This is my third trip to Tanzania, and the country never ceases to amaze me. We took a short game drive in Ngorongoro Crater this morning, and in less than three hours we saw a week’s worth of animals. Early on in the drive we spotted a couple members of a lion pride that were totally unconcerned with our presence. The male was more interested in the zebra herd off in the distance, while the female was busy trying to coax him into mating. Apparently, he was too hungry to bother. But soon we encountered other members of the pride who were luckier in love. It was my first time seeing lions mating, and now I know why: if you blink, it’s easy to miss the whole thing.
Other animals we saw on our short game drive included herds of zebras, wildebeest, and Grant’s and Thompson’s gazelles; a pod of hippos sleeping in a shallow pool that included an 18-month old baby; three adult black-backed jackals and two pups; a hyena; several warthogs; and (through binoculars) two rhinos laying on the ground to avoid getting chilled by the morning wind that was blowing over the crater floor.
Later on in the drive we encountered a male ostrich who was participating in another step of the circle of life. He was sitting down in the grass, and we soon realized that he was incubating a brood of eggs — so many eggs, in fact, that his body wasn’t able to completely cover all of them and one of the eggs was visible at the edge of his stomach. Modi, our Tanzanian guide, explained that ostriches tend to mate with one male to many females. All the females lay their eggs in the same nest, and the male and alpha female are responsible for incubating them. The male usually incubates at night and the female during the day, but obviously these roles can switch from time to time. We felt privileged to see this uncommon arrangement.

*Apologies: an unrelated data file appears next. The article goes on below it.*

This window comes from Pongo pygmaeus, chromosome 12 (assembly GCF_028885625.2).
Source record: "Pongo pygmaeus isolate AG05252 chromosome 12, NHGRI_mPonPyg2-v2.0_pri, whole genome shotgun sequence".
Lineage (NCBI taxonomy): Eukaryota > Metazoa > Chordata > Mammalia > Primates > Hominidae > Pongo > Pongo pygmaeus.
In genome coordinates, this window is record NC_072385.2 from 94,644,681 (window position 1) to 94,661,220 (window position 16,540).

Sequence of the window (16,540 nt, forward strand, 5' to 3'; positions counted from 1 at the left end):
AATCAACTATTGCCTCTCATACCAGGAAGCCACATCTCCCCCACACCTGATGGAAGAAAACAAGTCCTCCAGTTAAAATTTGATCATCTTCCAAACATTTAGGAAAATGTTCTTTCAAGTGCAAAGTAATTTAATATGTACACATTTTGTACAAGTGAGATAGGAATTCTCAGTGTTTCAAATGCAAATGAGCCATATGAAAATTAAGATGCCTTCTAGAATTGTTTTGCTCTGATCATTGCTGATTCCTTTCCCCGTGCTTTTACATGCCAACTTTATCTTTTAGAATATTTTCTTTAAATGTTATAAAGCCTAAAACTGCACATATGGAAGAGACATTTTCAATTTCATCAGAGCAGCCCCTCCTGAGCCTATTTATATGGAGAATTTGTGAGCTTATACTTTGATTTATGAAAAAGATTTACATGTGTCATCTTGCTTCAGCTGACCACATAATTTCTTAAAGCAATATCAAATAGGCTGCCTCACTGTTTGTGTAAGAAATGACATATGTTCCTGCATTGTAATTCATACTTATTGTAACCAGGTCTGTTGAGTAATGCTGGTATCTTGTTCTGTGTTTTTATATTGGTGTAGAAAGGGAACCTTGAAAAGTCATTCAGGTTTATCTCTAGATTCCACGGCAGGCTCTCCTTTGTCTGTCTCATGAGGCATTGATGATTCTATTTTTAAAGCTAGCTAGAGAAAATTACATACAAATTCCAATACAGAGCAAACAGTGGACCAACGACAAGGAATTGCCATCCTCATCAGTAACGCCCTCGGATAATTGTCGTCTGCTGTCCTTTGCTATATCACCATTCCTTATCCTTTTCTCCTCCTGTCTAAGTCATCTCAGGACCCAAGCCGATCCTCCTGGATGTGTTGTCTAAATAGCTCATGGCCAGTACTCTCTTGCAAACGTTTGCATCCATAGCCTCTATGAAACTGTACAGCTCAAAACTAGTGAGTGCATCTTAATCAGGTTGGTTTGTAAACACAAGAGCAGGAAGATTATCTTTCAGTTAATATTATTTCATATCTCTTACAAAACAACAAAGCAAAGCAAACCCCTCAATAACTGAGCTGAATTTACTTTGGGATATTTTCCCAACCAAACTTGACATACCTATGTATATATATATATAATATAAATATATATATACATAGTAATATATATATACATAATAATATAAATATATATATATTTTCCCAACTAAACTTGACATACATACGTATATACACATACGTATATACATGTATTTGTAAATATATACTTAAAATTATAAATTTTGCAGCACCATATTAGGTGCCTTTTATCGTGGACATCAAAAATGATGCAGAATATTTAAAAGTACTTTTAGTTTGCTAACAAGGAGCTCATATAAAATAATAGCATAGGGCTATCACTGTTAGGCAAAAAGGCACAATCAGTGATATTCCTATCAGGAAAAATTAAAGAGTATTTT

Besides the ostrich, we saw two other large birds: a kori bustard, which is the heaviest flying bird in Africa; and a juvenile secretary bird.
It’s hard to pick favorites among all of Tanzania’s destinations, but if I had to, Ngorongoro Crater would definitely be a top contender.
After our game drive, we made our way back to the rim to visit Lemala Ngorongoro Camp. It’s a nine-tent semi-permanent camp, taken down each April and set up anew in the same location in June. It has the feel of a luxury mobile-tented camp, with premier service and elegantly appointed Rooms have en suite bathrooms with bucket showers for an authentic bush camp experience.
Next we stopped at Ngorongoro Serena Safari Lodge, a 75-room lodge with gorgeous views Ngorongoro Crater. Activities offered at the lodge include a daily nature walk, Maasai dancing at sunset, and an African drum circle after dinner. Another unique feature of the lodge is a book exchange library, where guests can get rid of vacation reads that they’ve already completed and pick up a new paperback for the next leg of their tip.
As we headed down from the crater rim toward Oldupai Gorge, I had the closest encounter I’ve ever had with a giraffe in the wild. This male was two stories tall and browsing on the top of an acacia tree right by the side of the road. We stopped the vehicle and he eyed us to make sure we weren’t a threat before continuing his feast. The average lifespan of a wild giraffe is about 25 years old, and our guide estimated that this male was 22 to 24 years old because some of the hair near the top of his head was starting to turn white. Apparently giraffes go gray as they age, just like humans do.
From Oldupai Gorge we drove to the Ndutu section of Ngorongoro Conservation area for an overnight stay at Masek Luxury Tented Camp. The 20-tent camp lives up to his name, with well-appointed rooms and en suite bathrooms that include a large tub, enclosed outdoor shower, and enough electricity to run a hair dryer. Each tent has a furnished veranda that overlooks Lake Masek. After checking in, I went to the main lodge’s veranda for tea, watching hippos and birds through my binoculars and chatting with other guests at the camp. It was the perfect way to enjoy the sundown.